Developments in pharmacotherapy: personalised pharmacotherapy?
background Effect-sizes of pharmacological treatments for addictive disorders are limited and a substantial number of patients do not derive any benefit from these treatments.
aim To develop strategies that will enhance the effectivity of pharmacotherapy in the future.
method We reviewed the literature using a model of staging and profiling which matches pharmacological interventions to specific stages of addiction.
results Pharmacological interventions can be tailored to the specific stage of the disease. In the early stages of a disease, pharmacotherapy can be directed towards reducing impulsivity, craving and compulsive behaviour and controlling substance abuse. In later stages the aim is to reduce negative effects, craving and compulsive behaviour and bring the patient to the stage of total abstinence. Furthermore, if therapists opt for pharmacotherapy they must take specific characteristics of the patient into consideration. Currently, phenotypical (clinical) characteristics do not provide a firm enough basis for pharmacological interventions. Endophenotypical or genetic characteristics seem to be very promising. However, most findings still need to be replicated and validated.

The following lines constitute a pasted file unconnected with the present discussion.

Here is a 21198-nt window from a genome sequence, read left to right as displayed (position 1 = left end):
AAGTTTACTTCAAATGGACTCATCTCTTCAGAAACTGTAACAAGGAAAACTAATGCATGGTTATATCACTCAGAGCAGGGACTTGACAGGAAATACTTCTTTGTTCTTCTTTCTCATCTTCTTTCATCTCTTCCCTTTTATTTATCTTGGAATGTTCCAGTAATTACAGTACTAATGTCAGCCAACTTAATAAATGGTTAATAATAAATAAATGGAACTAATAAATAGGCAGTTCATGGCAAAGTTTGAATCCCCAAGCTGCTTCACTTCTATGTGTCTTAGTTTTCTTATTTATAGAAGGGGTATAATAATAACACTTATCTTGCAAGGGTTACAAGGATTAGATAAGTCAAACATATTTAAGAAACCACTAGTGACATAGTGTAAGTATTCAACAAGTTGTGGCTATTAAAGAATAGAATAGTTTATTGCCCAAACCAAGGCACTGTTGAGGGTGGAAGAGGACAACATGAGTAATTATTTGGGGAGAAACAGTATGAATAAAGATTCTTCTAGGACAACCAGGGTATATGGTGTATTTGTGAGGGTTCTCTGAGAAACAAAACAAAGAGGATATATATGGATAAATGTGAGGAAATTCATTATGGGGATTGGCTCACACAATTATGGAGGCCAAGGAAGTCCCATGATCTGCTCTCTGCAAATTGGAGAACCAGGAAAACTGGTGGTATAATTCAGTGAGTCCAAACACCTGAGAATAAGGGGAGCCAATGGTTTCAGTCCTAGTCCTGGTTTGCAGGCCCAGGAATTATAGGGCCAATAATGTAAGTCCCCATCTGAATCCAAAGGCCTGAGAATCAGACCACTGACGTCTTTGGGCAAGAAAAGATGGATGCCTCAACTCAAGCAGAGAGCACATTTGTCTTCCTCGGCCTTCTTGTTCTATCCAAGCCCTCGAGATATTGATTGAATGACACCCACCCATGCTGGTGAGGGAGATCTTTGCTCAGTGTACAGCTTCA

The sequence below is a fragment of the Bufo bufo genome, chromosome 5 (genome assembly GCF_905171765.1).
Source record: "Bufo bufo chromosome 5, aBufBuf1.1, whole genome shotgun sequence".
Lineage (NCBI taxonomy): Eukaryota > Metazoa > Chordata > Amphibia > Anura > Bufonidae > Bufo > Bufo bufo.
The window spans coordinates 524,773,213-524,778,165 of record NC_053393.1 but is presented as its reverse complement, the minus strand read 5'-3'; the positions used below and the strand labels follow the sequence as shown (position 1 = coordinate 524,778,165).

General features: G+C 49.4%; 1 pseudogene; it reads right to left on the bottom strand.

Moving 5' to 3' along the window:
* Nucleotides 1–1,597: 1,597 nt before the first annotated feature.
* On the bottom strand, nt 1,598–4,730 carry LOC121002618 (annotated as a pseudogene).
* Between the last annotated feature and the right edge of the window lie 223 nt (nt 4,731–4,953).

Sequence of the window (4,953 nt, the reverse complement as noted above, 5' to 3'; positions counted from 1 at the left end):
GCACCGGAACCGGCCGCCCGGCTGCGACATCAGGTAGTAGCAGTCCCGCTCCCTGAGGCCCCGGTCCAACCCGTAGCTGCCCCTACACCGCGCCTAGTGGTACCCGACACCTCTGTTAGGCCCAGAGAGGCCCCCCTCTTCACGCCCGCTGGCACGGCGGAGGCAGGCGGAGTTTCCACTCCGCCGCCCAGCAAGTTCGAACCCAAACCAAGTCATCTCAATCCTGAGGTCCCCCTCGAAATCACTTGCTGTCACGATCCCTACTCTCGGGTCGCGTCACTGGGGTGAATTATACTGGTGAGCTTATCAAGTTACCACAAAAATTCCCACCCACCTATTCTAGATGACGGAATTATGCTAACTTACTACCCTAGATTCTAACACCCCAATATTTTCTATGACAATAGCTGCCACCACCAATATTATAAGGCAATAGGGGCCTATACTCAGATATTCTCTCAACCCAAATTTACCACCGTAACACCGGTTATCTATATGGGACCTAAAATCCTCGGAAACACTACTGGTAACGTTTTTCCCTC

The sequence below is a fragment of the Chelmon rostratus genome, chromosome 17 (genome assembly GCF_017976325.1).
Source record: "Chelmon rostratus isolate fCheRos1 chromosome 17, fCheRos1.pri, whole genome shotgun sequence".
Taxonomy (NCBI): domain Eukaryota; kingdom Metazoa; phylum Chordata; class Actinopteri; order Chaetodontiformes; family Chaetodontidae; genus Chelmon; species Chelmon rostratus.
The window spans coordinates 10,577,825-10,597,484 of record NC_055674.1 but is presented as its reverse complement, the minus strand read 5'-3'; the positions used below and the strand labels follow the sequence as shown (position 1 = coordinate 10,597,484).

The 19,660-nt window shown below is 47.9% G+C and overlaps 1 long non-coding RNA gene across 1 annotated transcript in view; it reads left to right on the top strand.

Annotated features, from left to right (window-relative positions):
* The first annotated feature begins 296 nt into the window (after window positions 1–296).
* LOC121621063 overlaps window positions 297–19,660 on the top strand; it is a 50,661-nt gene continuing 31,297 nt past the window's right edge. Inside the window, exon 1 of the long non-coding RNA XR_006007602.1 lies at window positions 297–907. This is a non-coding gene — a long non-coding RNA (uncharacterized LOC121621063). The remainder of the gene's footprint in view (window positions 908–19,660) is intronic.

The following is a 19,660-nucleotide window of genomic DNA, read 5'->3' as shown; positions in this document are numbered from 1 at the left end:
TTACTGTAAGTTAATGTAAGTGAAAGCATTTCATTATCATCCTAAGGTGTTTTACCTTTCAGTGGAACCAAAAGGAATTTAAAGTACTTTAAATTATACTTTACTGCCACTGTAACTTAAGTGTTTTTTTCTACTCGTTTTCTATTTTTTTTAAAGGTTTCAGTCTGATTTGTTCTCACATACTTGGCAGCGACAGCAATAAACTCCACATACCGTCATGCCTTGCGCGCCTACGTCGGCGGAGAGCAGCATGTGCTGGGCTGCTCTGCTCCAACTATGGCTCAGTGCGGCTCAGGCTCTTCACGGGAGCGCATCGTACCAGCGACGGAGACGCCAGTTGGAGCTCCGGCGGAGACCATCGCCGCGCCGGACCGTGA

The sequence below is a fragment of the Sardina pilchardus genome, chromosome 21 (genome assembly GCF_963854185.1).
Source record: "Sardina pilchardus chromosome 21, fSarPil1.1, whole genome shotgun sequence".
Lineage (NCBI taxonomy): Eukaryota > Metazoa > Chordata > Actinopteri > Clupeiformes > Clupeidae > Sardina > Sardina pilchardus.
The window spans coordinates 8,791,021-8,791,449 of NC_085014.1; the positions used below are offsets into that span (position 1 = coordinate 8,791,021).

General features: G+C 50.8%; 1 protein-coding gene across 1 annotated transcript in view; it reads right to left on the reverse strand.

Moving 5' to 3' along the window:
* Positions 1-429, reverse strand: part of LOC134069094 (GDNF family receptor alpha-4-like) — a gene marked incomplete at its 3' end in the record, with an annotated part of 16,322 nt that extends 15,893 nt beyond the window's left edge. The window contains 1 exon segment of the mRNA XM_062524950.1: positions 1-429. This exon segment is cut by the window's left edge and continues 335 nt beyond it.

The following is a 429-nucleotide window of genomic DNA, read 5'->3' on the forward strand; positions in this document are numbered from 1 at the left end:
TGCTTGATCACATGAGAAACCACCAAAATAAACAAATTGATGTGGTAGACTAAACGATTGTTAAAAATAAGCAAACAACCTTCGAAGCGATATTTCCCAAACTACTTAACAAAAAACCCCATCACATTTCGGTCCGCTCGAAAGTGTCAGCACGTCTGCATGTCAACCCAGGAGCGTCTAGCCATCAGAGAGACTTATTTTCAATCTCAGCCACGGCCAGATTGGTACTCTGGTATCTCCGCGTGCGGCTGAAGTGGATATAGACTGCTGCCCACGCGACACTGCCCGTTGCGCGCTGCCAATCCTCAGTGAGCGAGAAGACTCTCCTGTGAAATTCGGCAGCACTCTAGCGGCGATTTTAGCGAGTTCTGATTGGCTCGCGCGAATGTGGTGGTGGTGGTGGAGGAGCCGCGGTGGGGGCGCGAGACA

conclusion The era of truly personalised medication for addiction has not yet arrived, but there are some very promising developments. In the short term, the prospects for pharmacogenetics seem to be the most favourable. A model of staging and profiling can provide a valuable framework for new developments in pharmacotherapy.